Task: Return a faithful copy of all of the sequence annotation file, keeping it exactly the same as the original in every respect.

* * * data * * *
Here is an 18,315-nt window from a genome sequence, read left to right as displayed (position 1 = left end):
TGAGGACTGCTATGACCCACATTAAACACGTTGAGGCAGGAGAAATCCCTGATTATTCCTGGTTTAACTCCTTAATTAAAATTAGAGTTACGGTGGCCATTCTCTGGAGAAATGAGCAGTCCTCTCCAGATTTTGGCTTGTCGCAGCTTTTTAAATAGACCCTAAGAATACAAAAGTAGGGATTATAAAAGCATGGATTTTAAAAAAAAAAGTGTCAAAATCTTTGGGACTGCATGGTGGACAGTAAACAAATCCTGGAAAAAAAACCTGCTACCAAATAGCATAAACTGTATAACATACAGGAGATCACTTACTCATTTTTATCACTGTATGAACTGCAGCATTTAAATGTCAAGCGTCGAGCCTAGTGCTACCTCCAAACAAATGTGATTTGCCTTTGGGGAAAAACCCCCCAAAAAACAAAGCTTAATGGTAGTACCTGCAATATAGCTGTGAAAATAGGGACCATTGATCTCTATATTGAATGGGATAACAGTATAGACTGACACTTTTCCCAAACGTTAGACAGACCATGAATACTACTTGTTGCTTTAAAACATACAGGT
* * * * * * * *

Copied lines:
Here is an 18,315-nt window from a genome sequence, read left to right as displayed (position 1 = left end):
TGAGGACTGCTATGACCCACATTAAACACGTTGAGGCAGGAGAAATCCCTGATTATTCCTGGTTTAACTCCTTAATTAAAATTAGAGTTACGGTGGCCATTCTCTGGAGAAATGAGCAGTCCTCTCCAGATTTTGGCTTGTCGCAGCTTTTTAAATAGACCCTAAGAATACAAAAGTAGGGATTATAAAAGCATGGATTTTAAAAAAAAAAGTGTCAAAATCTTTGGGACTGCATGGTGGACAGTAAACAAATCCTGGAAAAAAAACCTGCTACCAAATAGCATAAACTGTATAACATACAGGAGATCACTTACTCATTTTTATCACTGTATGAACTGCAGCATTTAAATGTCAAGCGTCGAGCCTAGTGCTACCTCCAAACAAATGTGATTTGCCTTTGGGGAAAAACCCCCCAAAAAACAAAGCTTAATGGTAGTACCTGCAATATAGCTGTGAAAATAGGGACCATTGATCTCTATATTGAATGGGATAACAGTATAGACTGACACTTTTCCCAAACGTTAGACAGACCATGAATACTACTTGTTGCTTTAAAACATACAGGT